We also recommend taking a small detour from our route: leaving Villaconejos along Calle del Calvario and then taking a dirt track, at a distance of three hundred metres we come across the Friar’s Cave—an excavation made on a small ridge that has nineteen round arches, vents in the form of chimneys and plastered walls. The door is framed by two pillars made of stone from Colmenar de Oreja, above which a stone slab presents a coat of arms that consists of three stars in relief with eight points each. Beside the emblem we see what could be considered its ‘birth certificate’, an inscription that reads ‘YEAR 1734’. The Friar’s Cave was used during the Spanish Civil War as a refuge and, according to the locals, it would subsequently be used for storing wine.

Wineries: There is one winery under the Wines of Madrid D.O., although for the time being they do not form a part of the Wines of Madrid Route.


As we leave Villaconejos, the scarce seven kilometres to Chinchón reveal that agriculture is the cornerstone of the economy of this region of Las Vegas. The melon fields are gradually replaced by vineyards and olive groves, and we can guess the distribution system that will enable us to visit any of the country’s markets and find the best quality farm produce.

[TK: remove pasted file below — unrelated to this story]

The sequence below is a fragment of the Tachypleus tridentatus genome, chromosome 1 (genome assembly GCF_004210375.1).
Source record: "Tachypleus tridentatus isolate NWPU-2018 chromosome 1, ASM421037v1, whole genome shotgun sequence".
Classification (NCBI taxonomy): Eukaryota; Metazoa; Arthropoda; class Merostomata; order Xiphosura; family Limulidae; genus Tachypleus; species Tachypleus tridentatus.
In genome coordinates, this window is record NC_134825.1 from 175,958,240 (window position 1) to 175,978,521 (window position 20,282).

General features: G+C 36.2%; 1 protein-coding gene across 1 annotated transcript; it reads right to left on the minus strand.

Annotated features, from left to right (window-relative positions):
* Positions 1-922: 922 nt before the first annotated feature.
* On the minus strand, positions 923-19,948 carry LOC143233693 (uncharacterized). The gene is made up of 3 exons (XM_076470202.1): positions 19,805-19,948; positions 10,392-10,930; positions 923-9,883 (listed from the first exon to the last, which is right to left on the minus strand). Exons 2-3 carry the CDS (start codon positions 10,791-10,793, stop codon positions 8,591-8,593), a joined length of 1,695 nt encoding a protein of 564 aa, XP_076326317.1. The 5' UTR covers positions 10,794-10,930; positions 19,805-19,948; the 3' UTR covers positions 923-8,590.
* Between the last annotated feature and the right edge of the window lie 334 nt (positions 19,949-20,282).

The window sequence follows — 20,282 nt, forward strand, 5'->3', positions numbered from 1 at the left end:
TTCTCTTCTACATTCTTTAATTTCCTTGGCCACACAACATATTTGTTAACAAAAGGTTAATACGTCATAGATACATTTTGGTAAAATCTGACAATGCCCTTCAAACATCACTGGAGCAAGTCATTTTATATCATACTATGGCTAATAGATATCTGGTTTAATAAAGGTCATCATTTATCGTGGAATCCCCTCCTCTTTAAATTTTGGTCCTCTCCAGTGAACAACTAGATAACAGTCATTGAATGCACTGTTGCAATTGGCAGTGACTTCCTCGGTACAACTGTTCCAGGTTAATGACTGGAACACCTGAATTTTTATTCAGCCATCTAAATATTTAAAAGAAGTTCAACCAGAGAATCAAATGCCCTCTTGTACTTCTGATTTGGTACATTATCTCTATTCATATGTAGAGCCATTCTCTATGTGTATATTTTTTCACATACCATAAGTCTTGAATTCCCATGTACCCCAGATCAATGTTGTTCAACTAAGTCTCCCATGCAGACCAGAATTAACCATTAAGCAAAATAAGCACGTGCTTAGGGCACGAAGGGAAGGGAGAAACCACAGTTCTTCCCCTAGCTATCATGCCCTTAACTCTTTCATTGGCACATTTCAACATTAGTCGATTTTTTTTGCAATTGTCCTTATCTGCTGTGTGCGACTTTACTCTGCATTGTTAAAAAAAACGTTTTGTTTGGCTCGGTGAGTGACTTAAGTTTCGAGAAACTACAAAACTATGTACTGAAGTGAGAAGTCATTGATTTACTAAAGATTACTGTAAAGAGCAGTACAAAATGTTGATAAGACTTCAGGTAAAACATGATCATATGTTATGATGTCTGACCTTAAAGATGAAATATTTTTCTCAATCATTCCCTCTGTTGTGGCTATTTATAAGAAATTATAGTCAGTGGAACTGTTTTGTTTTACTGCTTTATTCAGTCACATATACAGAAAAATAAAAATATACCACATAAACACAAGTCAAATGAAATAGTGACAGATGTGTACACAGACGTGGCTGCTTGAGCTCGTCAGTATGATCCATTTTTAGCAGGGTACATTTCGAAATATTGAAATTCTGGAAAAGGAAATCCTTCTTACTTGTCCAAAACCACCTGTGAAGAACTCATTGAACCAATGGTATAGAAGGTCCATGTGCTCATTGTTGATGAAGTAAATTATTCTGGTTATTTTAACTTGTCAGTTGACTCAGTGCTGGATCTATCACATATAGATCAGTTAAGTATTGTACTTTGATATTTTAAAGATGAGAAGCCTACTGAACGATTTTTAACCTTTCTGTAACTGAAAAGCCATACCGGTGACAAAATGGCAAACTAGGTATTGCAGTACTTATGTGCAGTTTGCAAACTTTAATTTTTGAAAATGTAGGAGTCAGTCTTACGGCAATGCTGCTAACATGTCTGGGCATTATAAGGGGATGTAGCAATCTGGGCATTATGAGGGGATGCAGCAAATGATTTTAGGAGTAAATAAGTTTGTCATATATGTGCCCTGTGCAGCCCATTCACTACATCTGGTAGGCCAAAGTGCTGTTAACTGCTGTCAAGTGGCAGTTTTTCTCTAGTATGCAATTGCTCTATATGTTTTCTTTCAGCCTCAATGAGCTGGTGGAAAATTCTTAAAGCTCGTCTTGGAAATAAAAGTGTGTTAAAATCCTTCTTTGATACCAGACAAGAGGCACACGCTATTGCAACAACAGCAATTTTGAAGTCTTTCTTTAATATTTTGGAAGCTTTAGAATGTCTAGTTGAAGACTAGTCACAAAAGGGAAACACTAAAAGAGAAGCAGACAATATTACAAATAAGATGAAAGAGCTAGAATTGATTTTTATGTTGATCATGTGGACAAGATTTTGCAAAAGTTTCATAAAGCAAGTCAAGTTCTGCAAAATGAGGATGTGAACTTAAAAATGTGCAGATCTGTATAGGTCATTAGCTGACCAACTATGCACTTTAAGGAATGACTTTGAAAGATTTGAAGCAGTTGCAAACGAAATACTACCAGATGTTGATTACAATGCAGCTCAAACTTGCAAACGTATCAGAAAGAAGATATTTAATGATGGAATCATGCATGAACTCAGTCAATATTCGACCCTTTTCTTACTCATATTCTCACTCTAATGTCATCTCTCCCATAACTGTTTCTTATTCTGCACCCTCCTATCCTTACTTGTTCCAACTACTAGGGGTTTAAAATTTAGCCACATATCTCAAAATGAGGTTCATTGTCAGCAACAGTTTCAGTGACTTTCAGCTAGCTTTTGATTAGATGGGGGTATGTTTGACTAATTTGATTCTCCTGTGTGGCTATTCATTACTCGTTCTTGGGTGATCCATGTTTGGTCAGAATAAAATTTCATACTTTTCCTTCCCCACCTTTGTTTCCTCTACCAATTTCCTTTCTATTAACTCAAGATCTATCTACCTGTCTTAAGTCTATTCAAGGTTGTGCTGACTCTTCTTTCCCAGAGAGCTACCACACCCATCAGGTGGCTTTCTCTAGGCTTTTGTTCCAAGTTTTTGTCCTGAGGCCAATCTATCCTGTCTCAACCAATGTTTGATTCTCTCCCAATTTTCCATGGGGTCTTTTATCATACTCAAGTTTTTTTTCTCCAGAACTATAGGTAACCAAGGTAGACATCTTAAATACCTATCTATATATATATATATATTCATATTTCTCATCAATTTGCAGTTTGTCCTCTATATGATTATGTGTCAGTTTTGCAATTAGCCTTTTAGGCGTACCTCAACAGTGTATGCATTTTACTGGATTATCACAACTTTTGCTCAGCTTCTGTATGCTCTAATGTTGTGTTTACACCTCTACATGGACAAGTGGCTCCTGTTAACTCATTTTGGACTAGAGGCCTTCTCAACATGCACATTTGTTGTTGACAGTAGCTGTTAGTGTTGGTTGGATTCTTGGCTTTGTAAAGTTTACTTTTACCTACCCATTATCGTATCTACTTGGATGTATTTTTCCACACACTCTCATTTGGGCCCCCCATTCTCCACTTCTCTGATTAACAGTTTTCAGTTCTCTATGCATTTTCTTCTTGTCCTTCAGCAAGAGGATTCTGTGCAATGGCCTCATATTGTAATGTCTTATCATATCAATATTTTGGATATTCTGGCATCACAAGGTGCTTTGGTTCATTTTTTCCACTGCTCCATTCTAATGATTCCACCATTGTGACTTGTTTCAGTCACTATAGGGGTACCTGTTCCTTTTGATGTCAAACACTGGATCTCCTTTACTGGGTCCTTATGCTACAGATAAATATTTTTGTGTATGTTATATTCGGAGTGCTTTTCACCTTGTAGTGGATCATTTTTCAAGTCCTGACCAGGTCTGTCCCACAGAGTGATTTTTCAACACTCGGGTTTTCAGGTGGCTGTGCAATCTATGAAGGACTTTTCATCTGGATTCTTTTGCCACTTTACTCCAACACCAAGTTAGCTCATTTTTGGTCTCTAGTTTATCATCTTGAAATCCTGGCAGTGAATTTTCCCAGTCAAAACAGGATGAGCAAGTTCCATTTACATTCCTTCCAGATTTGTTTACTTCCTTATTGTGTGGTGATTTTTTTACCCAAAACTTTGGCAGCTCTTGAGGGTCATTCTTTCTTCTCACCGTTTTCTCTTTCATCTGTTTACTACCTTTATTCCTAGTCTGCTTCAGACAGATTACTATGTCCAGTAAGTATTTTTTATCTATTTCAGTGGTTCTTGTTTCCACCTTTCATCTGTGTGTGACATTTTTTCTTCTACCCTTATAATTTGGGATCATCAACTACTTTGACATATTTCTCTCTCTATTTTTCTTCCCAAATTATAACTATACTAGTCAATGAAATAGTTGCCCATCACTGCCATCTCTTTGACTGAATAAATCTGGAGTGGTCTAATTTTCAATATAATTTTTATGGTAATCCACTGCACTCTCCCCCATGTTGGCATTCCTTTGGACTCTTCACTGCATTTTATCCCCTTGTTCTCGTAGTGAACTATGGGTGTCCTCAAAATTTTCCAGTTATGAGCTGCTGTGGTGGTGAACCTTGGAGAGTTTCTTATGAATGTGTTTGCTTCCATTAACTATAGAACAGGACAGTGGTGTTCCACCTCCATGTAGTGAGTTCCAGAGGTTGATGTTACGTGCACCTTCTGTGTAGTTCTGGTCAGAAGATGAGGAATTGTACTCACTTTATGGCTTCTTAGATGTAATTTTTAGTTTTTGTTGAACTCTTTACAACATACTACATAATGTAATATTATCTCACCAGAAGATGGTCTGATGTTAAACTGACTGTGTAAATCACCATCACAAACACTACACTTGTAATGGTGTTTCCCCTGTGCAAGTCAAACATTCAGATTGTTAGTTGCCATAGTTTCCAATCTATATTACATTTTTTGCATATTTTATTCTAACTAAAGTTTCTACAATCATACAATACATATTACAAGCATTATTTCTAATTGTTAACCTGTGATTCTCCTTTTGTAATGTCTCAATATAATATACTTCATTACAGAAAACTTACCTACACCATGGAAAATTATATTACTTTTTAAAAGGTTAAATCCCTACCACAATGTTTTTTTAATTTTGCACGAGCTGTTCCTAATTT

As well as the sight of the main square, Plaza Mayor, with its two hundred and thirty-four wooden balconies called ‘clearings’, and the taverns located in their colonnades, wandering through the streets of this town will give us pleasant surprises that will reveal its history.

By the early eighteenth century Chinchón had become one of the most important settings in Spain. During the War of the Spanish Succession the people remained loyal to Philip V; the king received numerous weapons and refused to provide wheat for the troops of Archduke Charles. On 25 February 1706 the monarch spent the night in the house that is known today as the House of the Chain (the installation of a chain and its preservation was a sign that revealed a king’s overnight stay in a house). On 3 August of that same year Philip V was acclaimed as king in the Plaza Mayor.

However, barely eight days later Chinchón would be sacked by enemy troops led by Archduke Charles, who was staying at the Monastery of St Augustine (today a national tourist hotel). Philip V never forgot the loyalty shown by the town during the war: at that time the Earldom of Chinchón belonged to his son, Prince Philip of Bourbon and Farnesio, and in 1739 the king decided to grant him the title of ‘The very noble and very loyal’ that appears as an inscription on the coat of arms of the city.